The glottal stop is a type of consonantal sound used in many spoken languages, produced by obstructing airflow in the vocal tract or, more precisely, the glottis. The symbol in the International Phonetic Alphabet that represents this sound is ⟨ʔ⟩. Using IPA, this sound is known as a glottal plosive.
As a result of the obstruction of the airflow in the glottis, the glottal vibration either stops or becomes irregular with a low rate and sudden drop in intensity.
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Features of the glottal stop:
In the traditional Romanization of many languages, such as Arabic, the glottal stop is transcribed with an apostrophe, ⟨’⟩, which is the source of the IPA character ⟨ʔ⟩. In many Polynesian languages that use the Latin alphabet, however, the glottal stop is written with a reversed apostrophe, ⟨ʻ⟩ (called ‘okina in Hawaiian and Samoan), which is used to transcribe the Arabic ayin as well and is the source of the IPA character for the voiced pharyngeal fricative ⟨ʕ⟩. In Malay the glottal stop is represented by the letter ⟨k⟩, in Võro and Maltese by ⟨q⟩.
Other scripts also have letters used for representing the glottal stop, such as the Hebrew letter aleph ⟨א⟩ and the Cyrillic letter palochka ⟨Ӏ⟩, used in several Caucasian languages. In Tundra Nenets, it is represented by the letters apostrophe ⟨ʼ⟩ and double apostrophe ⟨ˮ⟩. In Japanese, glottal stops occur at the end of interjections of surprise or anger and are represented by the character ⟨っ⟩.
In the graphic representation of most Philippine languages, the glottal stop has no consistent symbolization. In most cases, however, a word that begins with a vowel-letter (Tagalog aso, "dog") is always pronounced with an unrepresented glottal stop before that vowel (as in Modern German and Hausa). Some orthographies use a hyphen instead of the reverse apostrophe if the glottal stop occurs in the middle of the word (Tagalog pag-ibig, "love"; or Visayan gabi-i, "night"). If it occurs in the end of a Tagalog word, the last vowel is written with a circumflex accent (known as the pakupyâ) if both a stress and a glottal stop occur in the final vowel (basâ, "wet") or a grave accent (known as the paiwà) if the glottal stop occurs at the final vowel, but the stress occurs at the penultimate syllable (batà, "child").
Some Canadian indigenous languages have adopted the phonetic symbol ʔ itself as part of their orthographies. In some of them, it occurs as a pair of uppercase and lowercase characters, Ɂ and ɂ. The numeral 7 is sometimes substituted for ʔ and is preferred in some languages such as Squamish.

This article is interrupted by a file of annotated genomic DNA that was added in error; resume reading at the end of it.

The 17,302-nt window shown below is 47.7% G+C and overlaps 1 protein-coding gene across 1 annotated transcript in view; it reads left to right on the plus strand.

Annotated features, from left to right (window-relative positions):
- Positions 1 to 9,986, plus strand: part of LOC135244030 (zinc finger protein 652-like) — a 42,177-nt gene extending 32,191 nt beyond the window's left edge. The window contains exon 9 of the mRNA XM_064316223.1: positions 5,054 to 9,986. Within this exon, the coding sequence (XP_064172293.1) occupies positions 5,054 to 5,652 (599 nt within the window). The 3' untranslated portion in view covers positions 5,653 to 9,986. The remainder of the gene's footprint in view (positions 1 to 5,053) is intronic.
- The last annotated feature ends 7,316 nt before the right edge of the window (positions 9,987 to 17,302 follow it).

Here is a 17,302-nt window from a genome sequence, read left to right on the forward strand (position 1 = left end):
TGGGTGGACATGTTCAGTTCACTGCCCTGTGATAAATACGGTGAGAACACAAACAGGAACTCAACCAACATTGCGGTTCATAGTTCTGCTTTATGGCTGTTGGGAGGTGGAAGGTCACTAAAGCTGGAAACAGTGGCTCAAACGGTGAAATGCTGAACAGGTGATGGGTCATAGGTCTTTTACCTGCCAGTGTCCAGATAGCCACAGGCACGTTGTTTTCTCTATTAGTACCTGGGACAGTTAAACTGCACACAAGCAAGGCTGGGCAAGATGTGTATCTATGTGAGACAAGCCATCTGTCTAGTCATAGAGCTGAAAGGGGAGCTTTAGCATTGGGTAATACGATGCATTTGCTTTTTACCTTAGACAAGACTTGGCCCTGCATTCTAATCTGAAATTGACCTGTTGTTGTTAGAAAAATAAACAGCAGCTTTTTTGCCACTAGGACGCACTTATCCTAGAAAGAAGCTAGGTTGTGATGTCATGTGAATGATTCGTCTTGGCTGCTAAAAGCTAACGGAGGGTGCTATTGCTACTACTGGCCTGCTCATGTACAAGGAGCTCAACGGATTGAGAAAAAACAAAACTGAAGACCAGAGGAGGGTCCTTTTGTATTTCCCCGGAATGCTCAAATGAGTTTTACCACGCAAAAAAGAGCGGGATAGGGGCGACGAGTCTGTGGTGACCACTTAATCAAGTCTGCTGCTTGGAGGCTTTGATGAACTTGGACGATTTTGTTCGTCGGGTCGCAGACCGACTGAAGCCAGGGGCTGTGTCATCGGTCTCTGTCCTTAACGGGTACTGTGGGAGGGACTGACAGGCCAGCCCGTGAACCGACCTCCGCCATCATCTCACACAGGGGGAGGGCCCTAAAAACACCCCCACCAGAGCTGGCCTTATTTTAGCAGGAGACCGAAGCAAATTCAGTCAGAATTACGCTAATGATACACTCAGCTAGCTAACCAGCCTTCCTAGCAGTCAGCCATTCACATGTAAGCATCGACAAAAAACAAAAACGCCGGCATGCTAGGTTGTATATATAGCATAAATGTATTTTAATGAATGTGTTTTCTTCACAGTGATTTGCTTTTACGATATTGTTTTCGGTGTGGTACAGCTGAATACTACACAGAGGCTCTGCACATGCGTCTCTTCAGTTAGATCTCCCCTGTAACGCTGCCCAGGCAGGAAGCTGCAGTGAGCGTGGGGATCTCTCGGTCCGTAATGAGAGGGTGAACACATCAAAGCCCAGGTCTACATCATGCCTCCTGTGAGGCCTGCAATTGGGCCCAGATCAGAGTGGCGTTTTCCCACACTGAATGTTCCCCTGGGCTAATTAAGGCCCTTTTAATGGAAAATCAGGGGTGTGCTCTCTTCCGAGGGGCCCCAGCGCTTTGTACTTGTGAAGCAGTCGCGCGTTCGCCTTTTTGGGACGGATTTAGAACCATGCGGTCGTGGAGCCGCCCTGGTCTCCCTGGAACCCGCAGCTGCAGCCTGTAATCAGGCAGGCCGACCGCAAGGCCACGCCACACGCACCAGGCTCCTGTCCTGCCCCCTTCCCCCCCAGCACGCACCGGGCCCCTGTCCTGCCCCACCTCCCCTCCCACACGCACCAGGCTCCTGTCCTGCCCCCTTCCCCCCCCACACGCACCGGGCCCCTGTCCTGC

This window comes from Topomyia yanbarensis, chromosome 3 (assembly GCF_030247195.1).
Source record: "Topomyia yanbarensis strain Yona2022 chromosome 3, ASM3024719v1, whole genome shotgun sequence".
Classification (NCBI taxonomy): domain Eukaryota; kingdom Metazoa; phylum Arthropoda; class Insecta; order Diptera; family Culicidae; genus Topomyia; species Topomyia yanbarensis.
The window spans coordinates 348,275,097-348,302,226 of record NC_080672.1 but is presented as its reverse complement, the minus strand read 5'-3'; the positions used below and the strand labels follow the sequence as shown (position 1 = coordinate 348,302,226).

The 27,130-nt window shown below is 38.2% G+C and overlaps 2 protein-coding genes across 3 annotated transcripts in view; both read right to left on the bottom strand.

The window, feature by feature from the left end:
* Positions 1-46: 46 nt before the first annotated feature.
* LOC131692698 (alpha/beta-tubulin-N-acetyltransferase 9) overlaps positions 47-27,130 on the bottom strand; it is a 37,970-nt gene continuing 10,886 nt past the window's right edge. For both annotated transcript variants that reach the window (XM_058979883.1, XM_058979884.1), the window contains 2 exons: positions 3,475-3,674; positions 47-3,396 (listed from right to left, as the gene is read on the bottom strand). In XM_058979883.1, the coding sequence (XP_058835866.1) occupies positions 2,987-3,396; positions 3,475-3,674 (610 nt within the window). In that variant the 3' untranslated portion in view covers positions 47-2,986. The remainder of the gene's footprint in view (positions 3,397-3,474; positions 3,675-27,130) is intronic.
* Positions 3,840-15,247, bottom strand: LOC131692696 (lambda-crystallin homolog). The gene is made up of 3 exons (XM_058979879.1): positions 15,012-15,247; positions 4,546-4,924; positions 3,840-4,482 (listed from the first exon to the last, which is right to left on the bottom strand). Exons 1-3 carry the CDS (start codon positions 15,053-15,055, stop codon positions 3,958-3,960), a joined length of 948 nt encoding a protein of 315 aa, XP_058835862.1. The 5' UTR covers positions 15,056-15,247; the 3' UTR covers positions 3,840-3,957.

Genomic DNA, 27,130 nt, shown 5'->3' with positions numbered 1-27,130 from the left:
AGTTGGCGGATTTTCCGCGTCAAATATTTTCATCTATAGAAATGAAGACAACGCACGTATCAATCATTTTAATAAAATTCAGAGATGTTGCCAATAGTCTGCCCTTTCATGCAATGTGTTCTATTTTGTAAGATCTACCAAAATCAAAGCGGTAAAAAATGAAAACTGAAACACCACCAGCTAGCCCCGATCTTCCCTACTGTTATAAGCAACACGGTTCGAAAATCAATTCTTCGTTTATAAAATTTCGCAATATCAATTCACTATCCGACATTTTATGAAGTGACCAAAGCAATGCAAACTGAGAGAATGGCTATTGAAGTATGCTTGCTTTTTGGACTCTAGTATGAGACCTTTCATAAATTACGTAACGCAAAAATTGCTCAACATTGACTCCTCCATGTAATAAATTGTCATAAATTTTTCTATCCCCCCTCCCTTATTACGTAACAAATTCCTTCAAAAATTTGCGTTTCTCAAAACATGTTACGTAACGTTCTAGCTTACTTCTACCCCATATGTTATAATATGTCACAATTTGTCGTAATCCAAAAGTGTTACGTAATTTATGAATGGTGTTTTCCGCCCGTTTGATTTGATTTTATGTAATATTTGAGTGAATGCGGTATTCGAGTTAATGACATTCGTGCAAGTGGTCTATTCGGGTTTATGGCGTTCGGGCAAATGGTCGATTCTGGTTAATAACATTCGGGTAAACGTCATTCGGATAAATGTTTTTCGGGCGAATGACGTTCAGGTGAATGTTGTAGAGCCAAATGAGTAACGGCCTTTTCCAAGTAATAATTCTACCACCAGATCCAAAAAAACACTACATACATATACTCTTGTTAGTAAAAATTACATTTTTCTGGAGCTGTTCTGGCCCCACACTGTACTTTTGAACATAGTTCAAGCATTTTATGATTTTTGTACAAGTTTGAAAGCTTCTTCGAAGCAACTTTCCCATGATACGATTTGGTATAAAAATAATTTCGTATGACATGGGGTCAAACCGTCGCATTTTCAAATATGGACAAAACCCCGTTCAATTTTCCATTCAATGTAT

In 2015, two women in the Northwest Territories challenged the territorial government over its refusal to permit them to use the ʔ character in their daughters' names: Sahaiʔa, a Chipewyan name, and Sakaeʔah, a Slavey name (the two names are actually cognates). The territory argued that territorial and federal identity documents were unable to accommodate the character. The women registered the names with hyphens instead of the ʔ, while continuing to challenge the policy.
Use of the glottal stop is a distinct characteristic of the Southern Mainland Argyll dialects of Scottish Gaelic. In such a dialect, the standard Gaelic phrase Tha Gàidhlig agam ("I speak Gaelic"), would be rendered Tha Gàidhlig a'am.
In English, the (phonemic) glottal stop occurs as an open juncture (for example, between the vowel sounds in uh-oh!,) and allophonically in T-glottalization. In British English, the glottal stop is most familiar in the Cockney pronunciation of "butter" as "bu'er". Additionally, there is the glottal stop as a null onset for English, in other words, it is the non-phonemic glottal stop occurring before isolated or initial vowels (for example, representing uh-oh!, [ˈʌʔoʊ] and [ˈʔʌʔoʊ] are phonemically identical to /ˈʌ.oʊ/).
Although this segment is not a written phoneme in English, it occurs phonetically in nearly all dialects of English, as an allophone of /t/ in the syllable coda. Speakers of Cockney, Scottish English and several other British dialects also pronounce an intervocalic /t/ between vowels as in city. In Received Pronunciation, a glottal stop is inserted before a tautosyllabic voiceless stop: sto’p, tha’t, kno’ck, wa’tch, also lea’p, soa’k, hel’p, pin’ch.
In many languages that do not allow a sequence of vowels, such as Persian, the glottal stop may be used to break up such a hiatus. There are intricate interactions between falling tone and the glottal stop in the histories of such languages as Danish (see stød), Chinese and Thai.
In many languages, the unstressed intervocalic allophone of the glottal stop is a creaky-voiced glottal approximant. It is known to be contrastive in only one language, Gimi, in which it is the voiced equivalent of the stop.